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|Other Titles:||A Study of the Influence of Verbal Interaction and Real-World Settings in Children's Problem-Solving|
Department od Education, NTNU
Eighty fourth-grade children worked in mixed-ability dyads and were randomly assigned to four experimental conditions: with and without real-world settings and verbal interaction with peers. Dyads of children were asked to solve two daily mathematical problems in the first phase. Three weeks later, the children solved three daily mathematical problems as delayed transfer tasks. Dialogues between pairs of children during problem-solving were analyzed. Results show that verbal interaction accompanied by real-world settings is the most effective way to improve children's performance in solving problems. Either verbal interaction or real-world setting helps children's analogical transfer compared with solving problems individually without any real-world settings. Moreover, children tend to mix addition, multiplication and counting to solve problems through verbal interaction with peers in the performance of tasks. Accuracy at picking the best buys as well as selecting essential information from problem contexts were the major difficulties in children's problem-solving. In the conclusion of this study, the author offered some suggestions in teaching and research of related topics.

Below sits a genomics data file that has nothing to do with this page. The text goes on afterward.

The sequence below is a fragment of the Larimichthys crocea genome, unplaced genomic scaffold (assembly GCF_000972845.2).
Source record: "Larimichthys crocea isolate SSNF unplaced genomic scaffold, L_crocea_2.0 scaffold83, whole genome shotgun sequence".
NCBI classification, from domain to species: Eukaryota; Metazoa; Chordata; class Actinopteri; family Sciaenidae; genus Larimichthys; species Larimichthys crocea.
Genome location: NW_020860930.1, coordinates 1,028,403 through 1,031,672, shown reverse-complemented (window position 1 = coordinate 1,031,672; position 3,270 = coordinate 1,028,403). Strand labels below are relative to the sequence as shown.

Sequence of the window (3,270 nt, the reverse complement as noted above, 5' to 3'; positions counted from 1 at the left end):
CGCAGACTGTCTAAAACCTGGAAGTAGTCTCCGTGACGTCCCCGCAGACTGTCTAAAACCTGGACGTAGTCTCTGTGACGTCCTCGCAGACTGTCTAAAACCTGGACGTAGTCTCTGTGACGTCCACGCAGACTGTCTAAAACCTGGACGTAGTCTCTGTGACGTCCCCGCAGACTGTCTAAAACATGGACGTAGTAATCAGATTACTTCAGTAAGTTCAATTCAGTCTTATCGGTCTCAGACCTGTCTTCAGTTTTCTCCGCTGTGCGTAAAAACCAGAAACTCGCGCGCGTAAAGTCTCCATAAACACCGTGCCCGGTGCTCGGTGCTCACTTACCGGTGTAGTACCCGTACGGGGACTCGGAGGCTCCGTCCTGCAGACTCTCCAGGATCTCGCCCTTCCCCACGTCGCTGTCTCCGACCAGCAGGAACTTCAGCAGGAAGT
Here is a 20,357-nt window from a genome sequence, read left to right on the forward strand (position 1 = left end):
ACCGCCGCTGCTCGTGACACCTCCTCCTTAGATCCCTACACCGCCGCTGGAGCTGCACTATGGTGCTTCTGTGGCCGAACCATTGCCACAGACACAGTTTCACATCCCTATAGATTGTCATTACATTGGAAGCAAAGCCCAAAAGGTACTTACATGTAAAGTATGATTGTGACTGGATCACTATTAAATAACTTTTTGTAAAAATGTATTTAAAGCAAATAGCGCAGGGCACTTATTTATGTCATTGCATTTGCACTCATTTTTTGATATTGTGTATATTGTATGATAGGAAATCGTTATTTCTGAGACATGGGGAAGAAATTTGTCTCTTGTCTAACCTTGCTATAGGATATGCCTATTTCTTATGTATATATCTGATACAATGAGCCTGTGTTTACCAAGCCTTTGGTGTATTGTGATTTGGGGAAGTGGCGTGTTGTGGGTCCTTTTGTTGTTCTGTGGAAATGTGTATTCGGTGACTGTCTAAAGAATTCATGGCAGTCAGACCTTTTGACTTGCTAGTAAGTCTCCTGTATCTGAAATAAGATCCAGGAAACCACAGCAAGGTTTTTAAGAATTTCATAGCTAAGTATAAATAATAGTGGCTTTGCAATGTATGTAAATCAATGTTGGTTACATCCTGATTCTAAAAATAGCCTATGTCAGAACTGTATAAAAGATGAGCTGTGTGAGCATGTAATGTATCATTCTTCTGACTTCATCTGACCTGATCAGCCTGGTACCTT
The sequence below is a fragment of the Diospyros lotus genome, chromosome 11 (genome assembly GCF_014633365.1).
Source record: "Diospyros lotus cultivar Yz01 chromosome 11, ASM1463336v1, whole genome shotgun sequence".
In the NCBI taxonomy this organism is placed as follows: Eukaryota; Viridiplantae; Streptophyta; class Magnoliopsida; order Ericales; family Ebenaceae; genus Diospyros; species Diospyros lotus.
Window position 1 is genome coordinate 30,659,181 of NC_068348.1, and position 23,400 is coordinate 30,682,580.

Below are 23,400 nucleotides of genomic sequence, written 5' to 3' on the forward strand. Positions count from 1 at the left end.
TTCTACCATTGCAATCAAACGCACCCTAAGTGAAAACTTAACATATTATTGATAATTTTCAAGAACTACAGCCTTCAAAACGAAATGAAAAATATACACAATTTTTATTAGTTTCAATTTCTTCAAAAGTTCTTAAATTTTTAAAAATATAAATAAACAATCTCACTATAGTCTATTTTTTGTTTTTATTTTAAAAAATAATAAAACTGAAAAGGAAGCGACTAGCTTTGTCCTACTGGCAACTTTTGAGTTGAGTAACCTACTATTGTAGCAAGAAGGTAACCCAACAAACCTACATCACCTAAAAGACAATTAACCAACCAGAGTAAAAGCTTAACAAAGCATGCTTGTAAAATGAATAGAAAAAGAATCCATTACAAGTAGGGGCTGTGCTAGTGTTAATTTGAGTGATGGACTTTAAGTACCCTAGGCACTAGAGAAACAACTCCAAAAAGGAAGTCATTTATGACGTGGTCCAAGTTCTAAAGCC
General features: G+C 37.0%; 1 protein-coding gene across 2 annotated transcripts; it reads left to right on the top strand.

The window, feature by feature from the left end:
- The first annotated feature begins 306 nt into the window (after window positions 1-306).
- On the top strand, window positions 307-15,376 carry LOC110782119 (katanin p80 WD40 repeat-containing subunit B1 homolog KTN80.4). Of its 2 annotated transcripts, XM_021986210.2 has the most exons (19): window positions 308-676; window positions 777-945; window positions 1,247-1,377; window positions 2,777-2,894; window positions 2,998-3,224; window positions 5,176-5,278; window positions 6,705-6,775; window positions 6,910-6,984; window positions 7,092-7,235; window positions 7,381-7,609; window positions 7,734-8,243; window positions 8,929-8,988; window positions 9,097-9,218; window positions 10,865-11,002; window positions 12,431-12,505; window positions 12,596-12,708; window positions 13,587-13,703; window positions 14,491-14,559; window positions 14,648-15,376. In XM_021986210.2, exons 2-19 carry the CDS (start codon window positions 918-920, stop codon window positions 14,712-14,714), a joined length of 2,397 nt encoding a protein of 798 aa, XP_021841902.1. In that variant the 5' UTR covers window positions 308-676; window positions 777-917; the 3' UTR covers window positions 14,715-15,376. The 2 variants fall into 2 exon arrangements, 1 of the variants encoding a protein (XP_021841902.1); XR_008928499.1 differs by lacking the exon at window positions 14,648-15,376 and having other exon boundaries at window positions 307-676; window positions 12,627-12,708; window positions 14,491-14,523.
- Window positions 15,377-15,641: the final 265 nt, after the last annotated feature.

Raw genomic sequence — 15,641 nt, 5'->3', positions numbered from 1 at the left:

|Appears in Collections:||教育研究集刊|
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